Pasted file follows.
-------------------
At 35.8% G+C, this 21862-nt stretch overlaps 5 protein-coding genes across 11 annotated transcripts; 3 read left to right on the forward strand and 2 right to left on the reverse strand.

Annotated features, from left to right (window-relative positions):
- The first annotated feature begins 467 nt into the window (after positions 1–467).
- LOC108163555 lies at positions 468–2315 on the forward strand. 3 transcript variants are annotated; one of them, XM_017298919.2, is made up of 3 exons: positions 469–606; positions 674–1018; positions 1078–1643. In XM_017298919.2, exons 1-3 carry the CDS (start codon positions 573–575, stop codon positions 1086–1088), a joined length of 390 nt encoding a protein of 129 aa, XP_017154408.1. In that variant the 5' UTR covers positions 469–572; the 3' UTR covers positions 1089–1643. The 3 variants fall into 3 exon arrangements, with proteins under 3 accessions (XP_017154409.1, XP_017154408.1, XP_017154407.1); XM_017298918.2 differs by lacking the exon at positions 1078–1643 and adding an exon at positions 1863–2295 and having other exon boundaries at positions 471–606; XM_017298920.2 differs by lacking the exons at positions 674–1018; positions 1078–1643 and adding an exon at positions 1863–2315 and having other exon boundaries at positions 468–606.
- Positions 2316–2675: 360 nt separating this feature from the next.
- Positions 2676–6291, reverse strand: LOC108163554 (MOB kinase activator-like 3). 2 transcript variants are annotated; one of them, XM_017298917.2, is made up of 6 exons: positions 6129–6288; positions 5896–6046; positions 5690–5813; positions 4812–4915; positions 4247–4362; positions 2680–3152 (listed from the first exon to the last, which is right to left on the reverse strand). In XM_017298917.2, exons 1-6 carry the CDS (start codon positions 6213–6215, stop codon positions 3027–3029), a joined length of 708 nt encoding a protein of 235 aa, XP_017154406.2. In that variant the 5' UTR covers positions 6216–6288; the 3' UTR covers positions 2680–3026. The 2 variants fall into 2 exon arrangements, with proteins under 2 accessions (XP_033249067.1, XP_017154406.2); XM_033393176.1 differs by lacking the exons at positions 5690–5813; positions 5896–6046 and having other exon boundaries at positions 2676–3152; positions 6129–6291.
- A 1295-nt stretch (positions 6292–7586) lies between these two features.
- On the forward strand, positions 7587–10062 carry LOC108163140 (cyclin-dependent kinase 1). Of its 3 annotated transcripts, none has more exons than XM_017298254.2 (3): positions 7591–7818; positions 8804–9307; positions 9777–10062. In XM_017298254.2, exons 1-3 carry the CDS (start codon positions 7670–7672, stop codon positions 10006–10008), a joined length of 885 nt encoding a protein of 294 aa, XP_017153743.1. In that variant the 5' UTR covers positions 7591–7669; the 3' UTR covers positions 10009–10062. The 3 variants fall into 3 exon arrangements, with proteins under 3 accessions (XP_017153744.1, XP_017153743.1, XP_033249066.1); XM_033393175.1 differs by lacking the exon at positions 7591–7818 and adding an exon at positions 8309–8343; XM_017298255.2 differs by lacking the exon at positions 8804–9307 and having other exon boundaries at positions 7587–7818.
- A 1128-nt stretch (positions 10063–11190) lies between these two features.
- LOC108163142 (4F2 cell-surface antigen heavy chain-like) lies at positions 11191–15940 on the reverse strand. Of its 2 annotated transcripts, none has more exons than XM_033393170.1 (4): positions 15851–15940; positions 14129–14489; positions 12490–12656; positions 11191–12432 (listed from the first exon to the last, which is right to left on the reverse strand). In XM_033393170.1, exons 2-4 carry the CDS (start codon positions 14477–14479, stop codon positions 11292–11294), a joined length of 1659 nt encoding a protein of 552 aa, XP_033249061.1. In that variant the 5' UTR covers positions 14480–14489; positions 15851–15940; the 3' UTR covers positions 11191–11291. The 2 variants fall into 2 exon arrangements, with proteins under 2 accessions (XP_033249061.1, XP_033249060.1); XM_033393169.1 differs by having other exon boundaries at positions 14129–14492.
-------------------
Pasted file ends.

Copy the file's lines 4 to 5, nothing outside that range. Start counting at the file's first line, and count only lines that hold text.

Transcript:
- LOC108163555 lies at positions 468–2315 on the forward strand. 3 transcript variants are annotated; one of them, XM_017298919.2, is made up of 3 exons: positions 469–606; positions 674–1018; positions 1078–1643. In XM_017298919.2, exons 1-3 carry the CDS (start codon positions 573–575, stop codon positions 1086–1088), a joined length of 390 nt encoding a protein of 129 aa, XP_017154408.1. In that variant the 5' UTR covers positions 469–572; the 3' UTR covers positions 1089–1643. The 3 variants fall into 3 exon arrangements, with proteins under 3 accessions (XP_017154409.1, XP_017154408.1, XP_017154407.1); XM_017298918.2 differs by lacking the exon at positions 1078–1643 and adding an exon at positions 1863–2295 and having other exon boundaries at positions 471–606; XM_017298920.2 differs by lacking the exons at positions 674–1018; positions 1078–1643 and adding an exon at positions 1863–2315 and having other exon boundaries at positions 468–606.
- Positions 2316–2675: 360 nt separating this feature from the next.